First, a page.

eDiscovery is the most expensive part of litigation. The American Bar Association estimates that document review alone accounts for more than 80 percent of total litigation cost. And though the most frequent misstep in eDiscovery management is a lack of strategic planning, many law firms and legal departments still fail to plan in this area.
It doesn’t have to be this way.
By following some best practices – namely developing your own eDiscovery “Dream Team” – you can avoid time-consuming and expensive pitfalls. Though your team won’t include Michael Jordan, it will ensure your organization has a plan for eDiscovery.
Why Planning Matters
If “culture eats strategy for breakfast” then it’s fair to say that “strategy eats costs for lunch,” at least when the subject is eDiscovery. Reactivity is a given for those who refuse to plan for discovery issues, triggering the following hidden costs:
- Mistakes. The worst posture for an organization facing a time-critical, high data volume eDiscovery project is an ad hoc, reactive approach. That often leads to avoidable rework – or worse – case-shifting mistakes. eDiscovery missteps can lead to sanctions and hamper your team’s ability to move cases forward on the merits.
- Poor data management. Some might think it’s a waste of time and money to plan how you will address eDiscovery requests. But it costs roughly $18,000 to manage one gigabyte of data through review, according to the RAND Institute for Civil Justice. So companies that house decades of data from various sources (see “The Reactive Approach”), fail to implement advantageous data retention policies, or lose control of scope will likely experience cost overruns.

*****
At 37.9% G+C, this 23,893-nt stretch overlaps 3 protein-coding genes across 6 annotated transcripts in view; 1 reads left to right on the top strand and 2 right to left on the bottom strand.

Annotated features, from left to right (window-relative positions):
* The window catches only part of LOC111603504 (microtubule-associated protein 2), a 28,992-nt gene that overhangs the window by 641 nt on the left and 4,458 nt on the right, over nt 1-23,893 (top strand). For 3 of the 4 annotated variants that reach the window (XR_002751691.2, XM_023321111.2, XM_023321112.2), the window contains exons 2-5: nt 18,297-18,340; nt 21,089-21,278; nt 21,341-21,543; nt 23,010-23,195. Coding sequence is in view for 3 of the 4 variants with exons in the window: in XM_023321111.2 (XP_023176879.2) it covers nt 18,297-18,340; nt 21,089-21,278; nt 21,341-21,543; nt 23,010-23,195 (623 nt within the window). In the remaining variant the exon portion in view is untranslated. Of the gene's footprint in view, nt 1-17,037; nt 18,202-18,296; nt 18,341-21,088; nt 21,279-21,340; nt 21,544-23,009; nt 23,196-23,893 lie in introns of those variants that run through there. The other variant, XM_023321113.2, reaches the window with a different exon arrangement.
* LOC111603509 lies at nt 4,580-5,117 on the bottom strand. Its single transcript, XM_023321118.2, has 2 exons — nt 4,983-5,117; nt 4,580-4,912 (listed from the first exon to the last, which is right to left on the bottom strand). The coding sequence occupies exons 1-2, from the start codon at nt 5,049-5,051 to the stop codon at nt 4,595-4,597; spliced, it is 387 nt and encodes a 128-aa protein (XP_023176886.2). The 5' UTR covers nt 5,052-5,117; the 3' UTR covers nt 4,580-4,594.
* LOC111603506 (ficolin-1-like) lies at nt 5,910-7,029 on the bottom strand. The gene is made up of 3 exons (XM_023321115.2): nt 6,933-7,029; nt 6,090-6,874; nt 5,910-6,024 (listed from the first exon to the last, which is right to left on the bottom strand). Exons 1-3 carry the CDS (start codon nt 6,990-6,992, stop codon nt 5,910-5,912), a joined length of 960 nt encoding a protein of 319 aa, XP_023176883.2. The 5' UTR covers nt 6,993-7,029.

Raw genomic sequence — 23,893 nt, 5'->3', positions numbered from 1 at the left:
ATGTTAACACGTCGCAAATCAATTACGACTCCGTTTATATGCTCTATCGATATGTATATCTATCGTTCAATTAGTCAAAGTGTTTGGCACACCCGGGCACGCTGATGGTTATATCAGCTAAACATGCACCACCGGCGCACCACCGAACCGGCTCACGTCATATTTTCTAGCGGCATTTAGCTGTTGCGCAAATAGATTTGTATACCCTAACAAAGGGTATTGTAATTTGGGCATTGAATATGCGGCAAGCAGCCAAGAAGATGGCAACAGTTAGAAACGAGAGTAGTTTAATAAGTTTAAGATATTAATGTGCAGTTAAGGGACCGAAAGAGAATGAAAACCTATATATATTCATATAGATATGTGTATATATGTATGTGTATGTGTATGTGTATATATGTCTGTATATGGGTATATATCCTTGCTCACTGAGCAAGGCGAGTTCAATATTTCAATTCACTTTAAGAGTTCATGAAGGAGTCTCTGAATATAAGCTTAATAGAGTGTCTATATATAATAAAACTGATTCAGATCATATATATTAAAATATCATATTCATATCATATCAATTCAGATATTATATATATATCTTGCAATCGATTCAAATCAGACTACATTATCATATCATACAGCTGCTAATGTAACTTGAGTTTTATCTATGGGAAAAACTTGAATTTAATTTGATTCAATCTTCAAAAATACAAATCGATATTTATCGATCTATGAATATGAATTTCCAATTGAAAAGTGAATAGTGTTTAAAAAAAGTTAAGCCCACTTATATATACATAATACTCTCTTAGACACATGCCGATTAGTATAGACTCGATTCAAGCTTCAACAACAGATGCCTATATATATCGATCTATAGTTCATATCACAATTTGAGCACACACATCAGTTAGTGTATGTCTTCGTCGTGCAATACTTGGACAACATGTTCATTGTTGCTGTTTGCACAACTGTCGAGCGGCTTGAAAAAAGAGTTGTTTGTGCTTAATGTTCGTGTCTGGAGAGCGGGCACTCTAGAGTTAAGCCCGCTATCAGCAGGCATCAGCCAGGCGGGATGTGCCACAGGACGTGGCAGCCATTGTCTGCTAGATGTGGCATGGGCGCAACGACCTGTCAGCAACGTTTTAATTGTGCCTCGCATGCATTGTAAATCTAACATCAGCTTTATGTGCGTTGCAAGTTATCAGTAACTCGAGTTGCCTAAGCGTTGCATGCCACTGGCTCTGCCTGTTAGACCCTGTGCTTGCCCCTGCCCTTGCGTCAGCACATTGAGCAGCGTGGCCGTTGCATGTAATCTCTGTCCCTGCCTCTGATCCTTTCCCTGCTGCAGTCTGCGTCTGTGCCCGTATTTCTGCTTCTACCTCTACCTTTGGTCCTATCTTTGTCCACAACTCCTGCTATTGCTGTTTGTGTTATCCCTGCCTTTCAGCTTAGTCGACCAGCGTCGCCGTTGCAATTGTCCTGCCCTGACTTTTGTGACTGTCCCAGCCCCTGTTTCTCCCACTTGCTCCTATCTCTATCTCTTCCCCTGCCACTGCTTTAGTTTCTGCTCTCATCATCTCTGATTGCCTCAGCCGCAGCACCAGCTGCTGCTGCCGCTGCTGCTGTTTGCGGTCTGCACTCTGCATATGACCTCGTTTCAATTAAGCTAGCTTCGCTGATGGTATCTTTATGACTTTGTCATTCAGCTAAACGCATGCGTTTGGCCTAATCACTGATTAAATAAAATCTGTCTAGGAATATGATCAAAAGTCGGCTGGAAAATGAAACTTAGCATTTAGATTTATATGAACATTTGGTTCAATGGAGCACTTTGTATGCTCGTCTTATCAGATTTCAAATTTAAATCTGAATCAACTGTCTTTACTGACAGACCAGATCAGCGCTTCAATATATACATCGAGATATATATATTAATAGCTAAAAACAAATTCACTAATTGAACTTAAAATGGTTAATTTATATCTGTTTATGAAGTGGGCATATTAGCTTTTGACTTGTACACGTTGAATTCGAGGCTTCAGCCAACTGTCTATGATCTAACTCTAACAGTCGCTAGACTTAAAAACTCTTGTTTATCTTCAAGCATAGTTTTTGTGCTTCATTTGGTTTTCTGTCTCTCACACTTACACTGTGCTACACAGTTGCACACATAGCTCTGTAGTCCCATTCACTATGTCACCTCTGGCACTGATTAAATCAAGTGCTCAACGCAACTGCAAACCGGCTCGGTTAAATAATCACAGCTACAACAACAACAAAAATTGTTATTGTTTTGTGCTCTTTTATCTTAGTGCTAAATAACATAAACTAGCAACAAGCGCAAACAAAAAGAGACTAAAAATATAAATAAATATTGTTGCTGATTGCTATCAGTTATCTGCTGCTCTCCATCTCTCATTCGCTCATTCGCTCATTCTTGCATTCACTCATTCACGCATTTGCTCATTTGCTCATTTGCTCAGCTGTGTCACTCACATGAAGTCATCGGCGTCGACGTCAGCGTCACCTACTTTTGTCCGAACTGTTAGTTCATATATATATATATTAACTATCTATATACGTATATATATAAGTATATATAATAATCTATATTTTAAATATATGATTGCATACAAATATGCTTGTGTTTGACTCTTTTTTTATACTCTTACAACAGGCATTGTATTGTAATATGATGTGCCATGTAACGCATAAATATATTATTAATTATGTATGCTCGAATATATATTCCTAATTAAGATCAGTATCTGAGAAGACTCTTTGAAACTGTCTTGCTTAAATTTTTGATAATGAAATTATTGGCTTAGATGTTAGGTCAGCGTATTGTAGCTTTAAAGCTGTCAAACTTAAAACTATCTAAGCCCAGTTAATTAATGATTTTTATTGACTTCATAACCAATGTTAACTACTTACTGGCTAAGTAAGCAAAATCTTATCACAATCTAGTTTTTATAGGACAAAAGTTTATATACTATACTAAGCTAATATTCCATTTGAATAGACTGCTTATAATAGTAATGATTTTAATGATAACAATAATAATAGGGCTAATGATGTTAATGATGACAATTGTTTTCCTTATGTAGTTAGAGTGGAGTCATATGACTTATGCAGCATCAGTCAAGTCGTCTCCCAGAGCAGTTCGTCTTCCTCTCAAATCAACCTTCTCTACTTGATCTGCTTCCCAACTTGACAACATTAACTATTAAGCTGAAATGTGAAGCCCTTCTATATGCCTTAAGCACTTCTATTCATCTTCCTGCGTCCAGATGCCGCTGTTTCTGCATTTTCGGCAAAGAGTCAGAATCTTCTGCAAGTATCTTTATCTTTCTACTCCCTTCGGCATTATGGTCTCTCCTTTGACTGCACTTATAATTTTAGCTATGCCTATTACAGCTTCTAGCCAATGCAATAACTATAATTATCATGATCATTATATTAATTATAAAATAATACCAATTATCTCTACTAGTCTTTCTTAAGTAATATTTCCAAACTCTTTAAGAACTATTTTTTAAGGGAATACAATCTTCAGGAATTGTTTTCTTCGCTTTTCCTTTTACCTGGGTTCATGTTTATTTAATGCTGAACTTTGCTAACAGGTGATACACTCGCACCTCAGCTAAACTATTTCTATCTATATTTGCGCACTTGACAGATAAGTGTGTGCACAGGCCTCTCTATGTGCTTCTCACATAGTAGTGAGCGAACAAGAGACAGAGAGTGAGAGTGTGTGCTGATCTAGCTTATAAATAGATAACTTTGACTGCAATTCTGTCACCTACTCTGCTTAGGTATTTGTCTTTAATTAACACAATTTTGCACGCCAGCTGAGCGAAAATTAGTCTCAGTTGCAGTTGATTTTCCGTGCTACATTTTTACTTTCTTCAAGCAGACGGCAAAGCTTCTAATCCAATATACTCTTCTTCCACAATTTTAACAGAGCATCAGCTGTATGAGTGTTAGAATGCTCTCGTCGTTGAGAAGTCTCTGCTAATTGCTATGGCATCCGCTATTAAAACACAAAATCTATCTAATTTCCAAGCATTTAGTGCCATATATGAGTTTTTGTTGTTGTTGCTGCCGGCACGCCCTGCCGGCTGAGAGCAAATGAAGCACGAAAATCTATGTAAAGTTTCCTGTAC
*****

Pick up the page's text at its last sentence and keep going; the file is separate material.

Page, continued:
- One-size-fits-all outsourcing. When law departments lack a robust eDiscovery program, they seek outside help. But outside lawyers generally operate in terms of controlling risk and might instinctively do too much, too early due to a focus on worst-case-scenario thinking. The result? You get the all-inclusive package whether you need it or not.
- Losses. Culling data from various platforms is hard work and not always intuitive. Failure to create a team of experts to guide you through the process can be dangerous. And as internet provocateur, Alex Jones recently learned, the larger the mistake, the more costly it can be for your case.
Bottom line: hidden costs can make eDiscovery more expensive than you think.
How to Plan for eDiscovery
In Level Legal’s experience, creating a plan starts with determining success criteria and centers around having the right team members and technology in place to achieve the organization’s goals. Base your decisions on your organizational priorities, level of risk, budget, and the likelihood of future requests down the road.
Here are our top recommendations, culminating with the composition of the Dream Team:
- Begin with the end in mind. What does a win look like for your organization? If your hope is to settle issues quickly, it’s possible a bare-bones eDiscovery approach might be appropriate. But if your goal is winning on the merits through comprehensive discovery and fact development, start by implementing policies now to help guide your process. Tracking and studying key metrics, like what types of cases are likely to arise, how much data might be involved, and how to cull information from various tech platforms is integral to the success of an eDiscovery plan. Otherwise, a lack of litigation-ready policies and procedures will likely increase costs and frustration.
- Strategize toward that goal. Without a plan, your organization doesn’t know where it’s headed, which may lead to sub-optimal agreements of scope during the meet-and-confer process. For example, a firm might react to eDiscovery requests before agreeing internally on success criteria, leaving stakeholders surprised or frustrated downstream.